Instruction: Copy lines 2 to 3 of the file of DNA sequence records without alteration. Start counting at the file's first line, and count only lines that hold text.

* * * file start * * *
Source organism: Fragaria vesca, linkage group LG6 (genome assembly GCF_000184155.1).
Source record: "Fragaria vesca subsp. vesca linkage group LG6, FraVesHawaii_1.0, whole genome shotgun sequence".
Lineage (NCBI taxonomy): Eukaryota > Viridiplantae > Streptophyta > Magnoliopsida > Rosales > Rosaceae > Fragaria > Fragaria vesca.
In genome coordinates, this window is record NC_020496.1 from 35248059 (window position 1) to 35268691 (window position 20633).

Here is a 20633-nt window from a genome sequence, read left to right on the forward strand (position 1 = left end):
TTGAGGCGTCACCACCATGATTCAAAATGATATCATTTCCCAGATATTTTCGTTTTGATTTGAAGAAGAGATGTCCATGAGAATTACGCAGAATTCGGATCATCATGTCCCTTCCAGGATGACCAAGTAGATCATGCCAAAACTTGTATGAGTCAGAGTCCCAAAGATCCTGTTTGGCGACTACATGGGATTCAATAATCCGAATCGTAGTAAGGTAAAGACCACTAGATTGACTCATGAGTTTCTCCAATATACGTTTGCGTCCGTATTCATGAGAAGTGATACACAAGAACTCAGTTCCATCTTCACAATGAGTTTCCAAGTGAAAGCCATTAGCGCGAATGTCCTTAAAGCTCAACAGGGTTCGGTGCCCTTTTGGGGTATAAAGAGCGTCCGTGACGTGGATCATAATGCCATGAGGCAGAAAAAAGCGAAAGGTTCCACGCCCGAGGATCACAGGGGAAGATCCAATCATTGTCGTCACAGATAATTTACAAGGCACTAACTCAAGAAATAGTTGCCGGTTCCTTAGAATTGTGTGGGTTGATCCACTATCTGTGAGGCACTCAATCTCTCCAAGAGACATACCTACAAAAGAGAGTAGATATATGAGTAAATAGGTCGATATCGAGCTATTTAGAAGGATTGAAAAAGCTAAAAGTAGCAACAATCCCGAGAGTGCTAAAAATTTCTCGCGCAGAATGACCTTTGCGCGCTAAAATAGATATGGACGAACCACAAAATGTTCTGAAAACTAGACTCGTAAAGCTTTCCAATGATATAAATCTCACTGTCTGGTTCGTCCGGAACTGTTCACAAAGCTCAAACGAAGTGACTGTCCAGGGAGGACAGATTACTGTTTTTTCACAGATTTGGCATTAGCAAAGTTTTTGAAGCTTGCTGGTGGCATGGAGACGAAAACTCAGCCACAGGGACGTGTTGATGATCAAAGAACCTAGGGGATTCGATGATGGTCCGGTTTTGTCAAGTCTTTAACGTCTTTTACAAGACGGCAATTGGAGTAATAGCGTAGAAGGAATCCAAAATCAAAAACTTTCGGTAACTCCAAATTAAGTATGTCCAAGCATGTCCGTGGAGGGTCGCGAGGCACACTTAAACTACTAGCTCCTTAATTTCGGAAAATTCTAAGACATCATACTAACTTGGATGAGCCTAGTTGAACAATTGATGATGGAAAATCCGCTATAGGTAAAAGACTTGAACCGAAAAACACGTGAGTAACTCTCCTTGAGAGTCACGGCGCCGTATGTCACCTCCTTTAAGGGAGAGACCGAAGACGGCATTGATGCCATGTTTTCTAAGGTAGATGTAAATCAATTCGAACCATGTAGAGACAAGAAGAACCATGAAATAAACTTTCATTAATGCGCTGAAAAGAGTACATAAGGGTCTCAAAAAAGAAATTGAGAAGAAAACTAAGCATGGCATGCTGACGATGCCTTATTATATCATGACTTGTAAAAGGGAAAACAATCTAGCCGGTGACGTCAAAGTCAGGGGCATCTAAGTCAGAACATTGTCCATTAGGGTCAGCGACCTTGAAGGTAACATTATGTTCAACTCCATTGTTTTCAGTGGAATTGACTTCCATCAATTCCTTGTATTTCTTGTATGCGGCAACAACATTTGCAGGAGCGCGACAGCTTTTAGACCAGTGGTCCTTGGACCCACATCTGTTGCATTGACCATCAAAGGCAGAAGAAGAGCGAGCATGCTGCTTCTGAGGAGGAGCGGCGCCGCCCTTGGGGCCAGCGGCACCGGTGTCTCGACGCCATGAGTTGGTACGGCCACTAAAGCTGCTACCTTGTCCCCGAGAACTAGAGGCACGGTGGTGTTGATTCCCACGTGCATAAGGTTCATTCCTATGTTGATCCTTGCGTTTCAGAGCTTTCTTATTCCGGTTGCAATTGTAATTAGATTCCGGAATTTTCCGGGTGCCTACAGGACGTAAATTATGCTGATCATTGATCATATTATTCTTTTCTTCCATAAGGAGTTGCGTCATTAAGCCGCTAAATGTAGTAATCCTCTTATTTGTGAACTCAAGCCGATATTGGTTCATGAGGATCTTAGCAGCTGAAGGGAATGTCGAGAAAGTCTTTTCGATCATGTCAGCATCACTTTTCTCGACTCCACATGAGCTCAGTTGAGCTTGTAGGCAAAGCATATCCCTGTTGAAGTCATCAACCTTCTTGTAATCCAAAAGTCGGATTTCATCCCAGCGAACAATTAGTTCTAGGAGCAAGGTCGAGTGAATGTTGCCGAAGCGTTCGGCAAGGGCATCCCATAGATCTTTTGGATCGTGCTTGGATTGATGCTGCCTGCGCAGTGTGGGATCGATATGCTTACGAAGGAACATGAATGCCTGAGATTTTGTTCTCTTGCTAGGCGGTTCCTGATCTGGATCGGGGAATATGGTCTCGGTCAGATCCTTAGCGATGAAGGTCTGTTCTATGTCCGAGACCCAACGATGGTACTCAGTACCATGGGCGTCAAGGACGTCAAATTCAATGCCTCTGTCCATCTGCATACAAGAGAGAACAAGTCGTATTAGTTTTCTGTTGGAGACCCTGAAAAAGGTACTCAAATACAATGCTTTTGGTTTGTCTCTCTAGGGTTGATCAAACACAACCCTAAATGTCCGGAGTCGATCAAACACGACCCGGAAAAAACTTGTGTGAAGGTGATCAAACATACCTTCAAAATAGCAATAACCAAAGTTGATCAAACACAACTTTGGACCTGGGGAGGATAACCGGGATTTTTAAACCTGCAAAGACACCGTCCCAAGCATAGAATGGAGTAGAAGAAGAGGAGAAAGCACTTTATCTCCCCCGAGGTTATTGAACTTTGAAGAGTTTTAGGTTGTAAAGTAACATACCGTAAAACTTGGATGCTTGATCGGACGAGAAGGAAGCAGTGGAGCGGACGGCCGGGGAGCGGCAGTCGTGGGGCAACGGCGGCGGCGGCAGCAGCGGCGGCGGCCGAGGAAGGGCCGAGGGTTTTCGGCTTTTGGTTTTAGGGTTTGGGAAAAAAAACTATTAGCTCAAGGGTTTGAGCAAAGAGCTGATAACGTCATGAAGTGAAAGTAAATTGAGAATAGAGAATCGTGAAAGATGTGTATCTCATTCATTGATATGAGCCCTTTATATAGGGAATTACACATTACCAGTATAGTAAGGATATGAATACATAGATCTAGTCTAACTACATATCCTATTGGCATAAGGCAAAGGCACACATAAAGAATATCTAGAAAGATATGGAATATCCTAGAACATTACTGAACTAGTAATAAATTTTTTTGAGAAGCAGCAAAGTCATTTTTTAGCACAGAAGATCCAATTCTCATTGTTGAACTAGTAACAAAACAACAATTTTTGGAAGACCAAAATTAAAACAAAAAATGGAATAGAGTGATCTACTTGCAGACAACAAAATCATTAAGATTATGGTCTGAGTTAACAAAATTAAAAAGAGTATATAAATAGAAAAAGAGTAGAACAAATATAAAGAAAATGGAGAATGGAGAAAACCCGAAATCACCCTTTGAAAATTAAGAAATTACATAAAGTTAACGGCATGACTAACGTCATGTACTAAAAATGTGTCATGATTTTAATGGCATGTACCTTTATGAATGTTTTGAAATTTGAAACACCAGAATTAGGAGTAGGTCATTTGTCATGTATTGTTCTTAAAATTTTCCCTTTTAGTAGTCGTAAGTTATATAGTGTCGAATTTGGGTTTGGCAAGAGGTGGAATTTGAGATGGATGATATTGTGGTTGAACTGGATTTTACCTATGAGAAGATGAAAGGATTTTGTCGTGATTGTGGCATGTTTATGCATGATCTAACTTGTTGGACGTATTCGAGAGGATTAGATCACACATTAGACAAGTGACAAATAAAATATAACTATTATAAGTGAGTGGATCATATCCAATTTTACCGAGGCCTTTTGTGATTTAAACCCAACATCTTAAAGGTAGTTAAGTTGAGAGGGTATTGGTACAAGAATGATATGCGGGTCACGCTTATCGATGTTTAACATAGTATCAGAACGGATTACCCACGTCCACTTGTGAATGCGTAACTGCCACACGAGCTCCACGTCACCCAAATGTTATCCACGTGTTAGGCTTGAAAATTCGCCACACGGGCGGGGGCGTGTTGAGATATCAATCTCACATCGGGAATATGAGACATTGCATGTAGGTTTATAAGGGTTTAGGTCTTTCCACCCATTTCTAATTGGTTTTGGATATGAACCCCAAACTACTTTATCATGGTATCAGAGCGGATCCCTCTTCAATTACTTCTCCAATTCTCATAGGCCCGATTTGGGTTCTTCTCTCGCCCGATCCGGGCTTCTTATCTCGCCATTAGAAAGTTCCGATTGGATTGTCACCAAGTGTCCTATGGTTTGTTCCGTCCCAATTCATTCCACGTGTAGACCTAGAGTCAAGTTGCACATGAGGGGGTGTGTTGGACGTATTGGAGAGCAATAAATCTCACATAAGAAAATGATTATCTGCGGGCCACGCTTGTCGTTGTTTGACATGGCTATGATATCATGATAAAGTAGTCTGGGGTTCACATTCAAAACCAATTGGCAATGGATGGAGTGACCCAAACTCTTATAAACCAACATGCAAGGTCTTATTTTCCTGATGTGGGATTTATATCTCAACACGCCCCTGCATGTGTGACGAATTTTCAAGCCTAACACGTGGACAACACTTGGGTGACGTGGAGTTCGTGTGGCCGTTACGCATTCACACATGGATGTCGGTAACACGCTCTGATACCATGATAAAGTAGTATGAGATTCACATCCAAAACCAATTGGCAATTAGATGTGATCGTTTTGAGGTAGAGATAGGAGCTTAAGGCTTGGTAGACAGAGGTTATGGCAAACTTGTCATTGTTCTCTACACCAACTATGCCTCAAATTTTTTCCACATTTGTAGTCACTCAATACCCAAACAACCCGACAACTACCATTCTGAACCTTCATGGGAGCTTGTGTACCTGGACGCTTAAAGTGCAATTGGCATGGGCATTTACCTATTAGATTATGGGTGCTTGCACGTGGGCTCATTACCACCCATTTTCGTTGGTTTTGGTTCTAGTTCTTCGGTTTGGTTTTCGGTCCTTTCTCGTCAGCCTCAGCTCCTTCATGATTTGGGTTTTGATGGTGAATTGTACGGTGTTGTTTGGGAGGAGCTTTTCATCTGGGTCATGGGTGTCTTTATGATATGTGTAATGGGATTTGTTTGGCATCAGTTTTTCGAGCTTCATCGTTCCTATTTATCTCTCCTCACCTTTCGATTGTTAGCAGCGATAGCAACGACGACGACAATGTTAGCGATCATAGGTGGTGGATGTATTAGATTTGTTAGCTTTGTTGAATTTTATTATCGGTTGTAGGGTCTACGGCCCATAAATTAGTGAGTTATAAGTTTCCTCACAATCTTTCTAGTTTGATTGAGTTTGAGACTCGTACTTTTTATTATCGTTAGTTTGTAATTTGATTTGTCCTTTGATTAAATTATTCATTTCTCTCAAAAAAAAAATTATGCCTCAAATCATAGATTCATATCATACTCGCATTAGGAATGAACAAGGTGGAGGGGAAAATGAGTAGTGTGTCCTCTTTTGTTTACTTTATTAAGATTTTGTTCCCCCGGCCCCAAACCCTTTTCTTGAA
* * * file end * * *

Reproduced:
Source record: "Fragaria vesca subsp. vesca linkage group LG6, FraVesHawaii_1.0, whole genome shotgun sequence".
Lineage (NCBI taxonomy): Eukaryota > Viridiplantae > Streptophyta > Magnoliopsida > Rosales > Rosaceae > Fragaria > Fragaria vesca.